It's Sisyphus that comes to mind when listening to junior minister Roisin Shortall speak of how she is going to try and reduce alcohol consumption levels among the Irish.
If you're a little shaky on your Greek mythology, poor ol' Sisyphus was a king punished by being cursed to roll a huge boulder up a hill, only to watch it roll down again, and to repeat this process throughout eternity.
It's really a terrible pity that this is the case because if there was one immensely positive thing any politician could do to improve Irish society it would be to cut our drinking levels.
Roisin is a bright woman, and sounds very sincere in her efforts, but one can't help but conclude that she is destined to abject failure. Let's face it, as a nation we are hopeless when it comes to drink. If we were left without any receptacles at all with which to consume our alcohol, we would, as the saying goes, drink it out of an oul shoe, no matter what the price charged.
Irish people have such an extraordinary blind spot about how much we drink. You'd lose count of the number of adults who give out about the level of consumption among the "younger generation"; those same people seem to think it completely irrelevant that those same children spent their childhoods watching their parents drinking with gay abandon.
It was a central part of everything from their christening all the way up through the sacraments, and any other celebration that happened along.
The thing is that we see "the drink" as an intrinsic part of who and what we are. We're suspicious of people who don't drink, and even of those who drink in moderation. It's as if someone is a bit of a killjoy if they don't keep up with the round, or that they are slyly keeping watch as everyone else is getting trollied. If you happen to be a man who doesn't drink you are regarded with particular suspicion; a bit of a mystery, as well as a bit of a ponce. You're "allowed" to be teetotal (temporarily) if pregnant or on antibiotics, but even then could find yourself pressed to have "just the one".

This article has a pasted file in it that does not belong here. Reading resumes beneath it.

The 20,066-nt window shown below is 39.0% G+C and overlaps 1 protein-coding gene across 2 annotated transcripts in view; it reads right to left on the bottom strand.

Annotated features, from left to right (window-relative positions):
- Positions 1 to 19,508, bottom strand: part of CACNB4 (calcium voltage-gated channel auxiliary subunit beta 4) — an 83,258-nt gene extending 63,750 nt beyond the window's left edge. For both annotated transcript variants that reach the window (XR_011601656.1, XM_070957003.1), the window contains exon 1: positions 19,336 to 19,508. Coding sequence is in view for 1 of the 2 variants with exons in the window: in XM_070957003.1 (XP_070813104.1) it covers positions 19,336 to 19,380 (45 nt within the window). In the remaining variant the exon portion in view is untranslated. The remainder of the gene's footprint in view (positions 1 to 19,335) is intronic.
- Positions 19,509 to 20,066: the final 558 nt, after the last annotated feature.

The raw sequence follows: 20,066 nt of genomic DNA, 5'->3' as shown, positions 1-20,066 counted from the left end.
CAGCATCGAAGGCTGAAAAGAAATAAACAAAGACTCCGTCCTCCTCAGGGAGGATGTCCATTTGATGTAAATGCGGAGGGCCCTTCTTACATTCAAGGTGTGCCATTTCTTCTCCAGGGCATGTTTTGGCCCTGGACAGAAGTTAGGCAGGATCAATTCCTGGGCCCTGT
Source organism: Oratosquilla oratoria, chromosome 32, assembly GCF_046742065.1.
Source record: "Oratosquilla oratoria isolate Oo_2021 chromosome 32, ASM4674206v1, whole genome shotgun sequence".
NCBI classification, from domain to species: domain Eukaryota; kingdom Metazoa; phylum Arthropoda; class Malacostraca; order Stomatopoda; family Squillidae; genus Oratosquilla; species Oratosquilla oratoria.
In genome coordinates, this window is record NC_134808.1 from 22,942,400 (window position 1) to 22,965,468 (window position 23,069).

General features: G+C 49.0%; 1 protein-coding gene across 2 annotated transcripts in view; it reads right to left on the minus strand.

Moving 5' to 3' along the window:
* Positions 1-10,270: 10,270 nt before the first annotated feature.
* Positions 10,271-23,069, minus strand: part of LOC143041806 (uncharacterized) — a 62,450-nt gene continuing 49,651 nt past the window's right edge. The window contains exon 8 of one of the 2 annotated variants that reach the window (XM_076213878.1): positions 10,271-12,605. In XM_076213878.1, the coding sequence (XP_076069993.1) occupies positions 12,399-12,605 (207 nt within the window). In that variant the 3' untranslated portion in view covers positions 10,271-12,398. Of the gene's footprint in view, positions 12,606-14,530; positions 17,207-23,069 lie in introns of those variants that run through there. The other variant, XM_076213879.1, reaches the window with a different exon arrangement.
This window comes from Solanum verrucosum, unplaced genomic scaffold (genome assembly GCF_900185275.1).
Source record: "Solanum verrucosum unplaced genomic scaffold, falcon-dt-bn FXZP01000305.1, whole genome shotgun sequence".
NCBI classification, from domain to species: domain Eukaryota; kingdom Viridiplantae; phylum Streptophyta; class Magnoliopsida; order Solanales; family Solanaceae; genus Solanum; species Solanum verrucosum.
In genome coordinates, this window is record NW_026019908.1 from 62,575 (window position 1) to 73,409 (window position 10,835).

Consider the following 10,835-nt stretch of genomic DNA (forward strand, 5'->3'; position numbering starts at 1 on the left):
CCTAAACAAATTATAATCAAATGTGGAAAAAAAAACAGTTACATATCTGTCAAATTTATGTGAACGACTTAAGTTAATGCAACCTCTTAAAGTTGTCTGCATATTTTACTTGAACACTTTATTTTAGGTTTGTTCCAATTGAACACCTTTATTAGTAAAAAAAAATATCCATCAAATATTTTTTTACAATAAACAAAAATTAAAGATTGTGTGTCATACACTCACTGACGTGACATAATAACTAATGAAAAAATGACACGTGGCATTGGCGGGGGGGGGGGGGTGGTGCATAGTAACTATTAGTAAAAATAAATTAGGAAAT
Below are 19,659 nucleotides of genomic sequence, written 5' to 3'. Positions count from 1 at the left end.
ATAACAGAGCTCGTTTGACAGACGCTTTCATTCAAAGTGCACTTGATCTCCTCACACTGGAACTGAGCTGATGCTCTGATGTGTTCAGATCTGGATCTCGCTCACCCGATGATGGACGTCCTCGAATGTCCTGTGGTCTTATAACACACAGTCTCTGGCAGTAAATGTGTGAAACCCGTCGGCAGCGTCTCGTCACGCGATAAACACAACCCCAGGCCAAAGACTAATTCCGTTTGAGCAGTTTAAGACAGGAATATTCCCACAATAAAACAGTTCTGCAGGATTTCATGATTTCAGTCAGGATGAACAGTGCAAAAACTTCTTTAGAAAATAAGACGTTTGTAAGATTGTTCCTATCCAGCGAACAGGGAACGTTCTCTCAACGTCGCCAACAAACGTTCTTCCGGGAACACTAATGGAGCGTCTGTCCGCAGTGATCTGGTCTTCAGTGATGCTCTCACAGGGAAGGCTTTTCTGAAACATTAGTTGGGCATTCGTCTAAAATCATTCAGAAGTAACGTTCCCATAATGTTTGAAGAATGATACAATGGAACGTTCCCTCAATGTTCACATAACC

We are well able to speak in the abstract about the damage that alcohol causes and how, in families where someone suffers from a "problem", it's agreed that spouses and children can suffer appallingly. But we never seem to look at how the overall societal attitude may fit into all of this. When it comes to the 'cause' and 'effect' part we have some sort of a convenient lack of cultural folk memory.
I heard a story recently of a man who died young from alcohol abuse. After the funeral many of his friends gathered in the same pub where he did most of the damage to his liver, which was what eventually led to his death. The gang remained there drinking until late in the night, the irony lost on them. Who among us might not end up doing exactly the same thing, given the same circumstances?
All of this does not mean that Roisin Shortall's endeavour is not an honourable and entirely necessary one and that she should not persist. Her first plan is to try and introduce a minimum pricing policy for alcohol sold in shops and supermarkets.
But after that she had better be ready to re-introduce the 'holy hour', and early closing, outlaw happy hours, restrict the serving of alcohol to people over, say, 55, -- only maybe three units a night per person -- and issue a ban on the bootloads of cheap booze that come over the Border from Northern supermarkets at Christmas.
Seriously though, it's well past time that we had a politician who treated this problem as it needs to be treated. Whatever about the effect it has on our psyches and our family lives, the health damage is costing us €4bn a year.
The junior health minister is absolutely right in saying that so much of what is wrong is down to price and availability. Alcohol in Ireland is in your face at almost all times, whether it's at the supermarket or the filling station -- and it can be bought, as medical experts have described it, at "pocket money prices". There is a mountain of evidence which links cheap drink and levels of harm.
Ms Shortall has got to stress that those with problems are not just the ones with the drink-related barring orders, the bottles of vodka hidden in the cistern or the winos on the street corner.
It's not just the teenagers going crazy on alcopops that she needs to target, but the you and the me who prefer not to think about what is outside the norm -- the mothers who sit down at night after putting the kids to bed and who, before they know it, have packed away the best part of a bottle of wine, or the older men whose day is not complete without at least a few pints in the pub at night with buddies, followed by one or two "chasers".
In the UK, Prime Minister David Cameron is taking a lead on the issue and is reported to have told his officials to draw up plans for a minimum price for alcohol sales in England. This follows plans in Scotland to ban the sale of alcohol in shops and supermarkets at below 45p per unit.
No matter how liberal your outlook is ordinarily, or how pro-deregulation you tend to be, drink is one area of Irish life in which we need to be saved from ourselves.
If Roisin Shortall does manage to have a little more success than Sisyphus, it would be a fine legacy.